"Unnecessary" dietary, environmental, and work-related exposures

Depurination Essential metal ions


Aldehyde forms of carbohydrates HO*, NO*, peroxides Lipid peroxidation products Nitroso-compounds (NOC)

UV, ionizing radiation 222Rn, 40K PAH,* benzene Tumor therapy Estragóle Urethane

Arylamines, PAH, NOC Vinyl chloride Passive smoking

•Polynuclear aromatic hydrocarbons

Fig. 2. Sequence of events that modulate the probability of cancer induction from exposure to endogenous or exogenous genotoxic carcinogens.

Once a carcinogen-DNA adduct is formed, the question is whether it is repaired before the DNA is replicated. Figure 3 shows how a DNA methylation at the Opposition of guanine can result in a permanent genetic change after two rounds of DNA replication. O6-Methylguanine is known to pair with thymine instead of cytosine. If this mismatch is not repaired before the second replication, one of the four daughter cells will have undergone a GC to AT base pair substitution mutation. If the associated change in the amino acid sequence results in the loss of function, for instance of a tumor suppressor protein, one step in the process of malignant transformation could have been taken. A final question in the sequence shown is: does the mutation lead to the death of the cell? If not, the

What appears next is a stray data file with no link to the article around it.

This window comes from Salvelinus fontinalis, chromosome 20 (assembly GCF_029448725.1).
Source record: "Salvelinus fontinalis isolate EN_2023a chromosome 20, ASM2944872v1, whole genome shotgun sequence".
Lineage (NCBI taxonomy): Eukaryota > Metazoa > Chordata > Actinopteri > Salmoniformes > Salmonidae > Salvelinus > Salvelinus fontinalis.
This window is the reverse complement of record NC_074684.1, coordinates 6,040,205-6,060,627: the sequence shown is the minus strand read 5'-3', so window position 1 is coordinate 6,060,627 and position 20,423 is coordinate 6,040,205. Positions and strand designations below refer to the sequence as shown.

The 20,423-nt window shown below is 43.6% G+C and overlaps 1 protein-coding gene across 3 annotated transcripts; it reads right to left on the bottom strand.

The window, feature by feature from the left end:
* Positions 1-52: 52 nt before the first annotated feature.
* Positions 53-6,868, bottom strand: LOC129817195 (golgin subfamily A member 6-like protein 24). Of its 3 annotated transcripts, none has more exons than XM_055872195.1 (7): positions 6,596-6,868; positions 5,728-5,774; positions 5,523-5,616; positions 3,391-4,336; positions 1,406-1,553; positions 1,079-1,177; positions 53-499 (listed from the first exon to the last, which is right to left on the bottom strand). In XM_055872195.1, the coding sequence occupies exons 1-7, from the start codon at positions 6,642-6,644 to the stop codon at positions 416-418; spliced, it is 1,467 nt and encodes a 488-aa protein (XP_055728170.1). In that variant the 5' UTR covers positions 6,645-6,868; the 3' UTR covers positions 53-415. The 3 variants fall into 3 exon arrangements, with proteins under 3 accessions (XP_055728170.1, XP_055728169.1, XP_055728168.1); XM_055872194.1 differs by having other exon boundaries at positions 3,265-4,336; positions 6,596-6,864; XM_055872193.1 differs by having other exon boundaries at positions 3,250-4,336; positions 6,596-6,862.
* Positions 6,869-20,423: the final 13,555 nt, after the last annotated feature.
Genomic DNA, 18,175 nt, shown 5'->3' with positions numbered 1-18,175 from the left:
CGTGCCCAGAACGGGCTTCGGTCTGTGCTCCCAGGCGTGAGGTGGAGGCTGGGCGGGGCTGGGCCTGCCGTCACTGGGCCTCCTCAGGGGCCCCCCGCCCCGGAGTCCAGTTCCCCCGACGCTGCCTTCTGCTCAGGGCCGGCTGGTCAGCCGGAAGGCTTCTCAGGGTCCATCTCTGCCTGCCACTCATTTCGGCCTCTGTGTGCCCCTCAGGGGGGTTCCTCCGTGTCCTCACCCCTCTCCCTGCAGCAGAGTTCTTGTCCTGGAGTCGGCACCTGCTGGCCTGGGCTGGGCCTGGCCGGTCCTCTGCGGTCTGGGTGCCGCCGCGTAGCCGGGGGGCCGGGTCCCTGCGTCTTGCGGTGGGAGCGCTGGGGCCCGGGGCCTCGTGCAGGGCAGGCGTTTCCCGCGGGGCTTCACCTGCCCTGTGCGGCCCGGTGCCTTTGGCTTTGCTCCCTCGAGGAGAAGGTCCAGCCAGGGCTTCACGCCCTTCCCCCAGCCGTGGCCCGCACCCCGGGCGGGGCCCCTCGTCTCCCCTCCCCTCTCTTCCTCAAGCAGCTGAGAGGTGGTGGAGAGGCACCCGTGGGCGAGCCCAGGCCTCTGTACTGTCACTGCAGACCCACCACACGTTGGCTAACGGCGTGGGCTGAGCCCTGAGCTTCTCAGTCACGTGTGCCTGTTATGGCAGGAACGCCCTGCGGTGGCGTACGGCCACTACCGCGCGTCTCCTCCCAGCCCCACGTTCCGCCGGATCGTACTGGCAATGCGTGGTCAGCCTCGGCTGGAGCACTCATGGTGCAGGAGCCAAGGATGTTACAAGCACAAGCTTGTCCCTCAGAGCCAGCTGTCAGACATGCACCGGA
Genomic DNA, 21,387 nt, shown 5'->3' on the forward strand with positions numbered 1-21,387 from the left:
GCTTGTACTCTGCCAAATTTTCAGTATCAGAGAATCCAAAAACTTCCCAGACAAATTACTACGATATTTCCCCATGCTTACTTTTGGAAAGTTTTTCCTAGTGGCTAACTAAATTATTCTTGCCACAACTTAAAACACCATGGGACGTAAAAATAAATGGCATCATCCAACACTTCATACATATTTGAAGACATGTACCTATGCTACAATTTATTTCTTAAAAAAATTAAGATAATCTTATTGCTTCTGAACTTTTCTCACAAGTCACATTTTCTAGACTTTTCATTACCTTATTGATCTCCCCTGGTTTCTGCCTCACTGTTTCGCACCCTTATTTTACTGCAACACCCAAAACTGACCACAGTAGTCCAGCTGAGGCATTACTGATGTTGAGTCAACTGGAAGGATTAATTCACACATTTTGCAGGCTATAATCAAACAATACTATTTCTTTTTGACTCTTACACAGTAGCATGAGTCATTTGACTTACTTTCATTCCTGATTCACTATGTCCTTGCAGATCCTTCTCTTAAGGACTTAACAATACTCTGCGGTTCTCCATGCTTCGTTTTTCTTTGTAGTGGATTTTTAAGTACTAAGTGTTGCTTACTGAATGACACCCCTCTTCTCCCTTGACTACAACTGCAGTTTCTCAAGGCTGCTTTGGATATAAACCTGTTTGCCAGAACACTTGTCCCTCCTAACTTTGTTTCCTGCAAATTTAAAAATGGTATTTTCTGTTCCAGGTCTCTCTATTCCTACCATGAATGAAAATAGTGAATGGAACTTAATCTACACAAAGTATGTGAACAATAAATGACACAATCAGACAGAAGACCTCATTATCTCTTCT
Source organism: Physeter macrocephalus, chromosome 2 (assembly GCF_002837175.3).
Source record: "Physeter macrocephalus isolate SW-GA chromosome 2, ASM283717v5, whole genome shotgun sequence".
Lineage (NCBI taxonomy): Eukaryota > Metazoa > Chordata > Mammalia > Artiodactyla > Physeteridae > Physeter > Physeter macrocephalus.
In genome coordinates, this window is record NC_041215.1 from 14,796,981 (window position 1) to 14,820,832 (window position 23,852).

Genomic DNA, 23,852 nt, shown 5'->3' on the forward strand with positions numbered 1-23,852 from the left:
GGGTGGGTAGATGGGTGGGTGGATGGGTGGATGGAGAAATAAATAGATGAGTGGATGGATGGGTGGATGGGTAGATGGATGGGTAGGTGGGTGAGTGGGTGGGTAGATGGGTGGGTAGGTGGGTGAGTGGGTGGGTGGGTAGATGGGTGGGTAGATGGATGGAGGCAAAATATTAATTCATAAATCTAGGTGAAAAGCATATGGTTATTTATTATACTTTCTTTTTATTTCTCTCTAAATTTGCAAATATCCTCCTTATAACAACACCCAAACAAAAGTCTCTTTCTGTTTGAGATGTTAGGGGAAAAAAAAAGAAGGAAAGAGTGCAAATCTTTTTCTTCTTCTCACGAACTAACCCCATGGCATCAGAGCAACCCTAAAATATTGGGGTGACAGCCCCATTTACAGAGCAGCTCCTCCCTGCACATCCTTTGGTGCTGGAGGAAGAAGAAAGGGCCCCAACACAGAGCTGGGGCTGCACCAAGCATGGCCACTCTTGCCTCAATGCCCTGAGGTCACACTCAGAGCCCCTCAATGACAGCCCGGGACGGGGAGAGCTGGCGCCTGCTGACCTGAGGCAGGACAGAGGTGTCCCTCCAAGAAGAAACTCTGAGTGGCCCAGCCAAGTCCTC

Fig. 3. Schematic representation of the fixation of a DNA damage as a permanent genetic change by two rounds of DNA replication. The example shows the methylation of guanine at the O6 position, followed by mispairing with thymine, resulting in a GC to AT transition mutation.

cycle can be repeated until the necessary number of permanent changes is reached and the cell gains a fully malignant phenotype.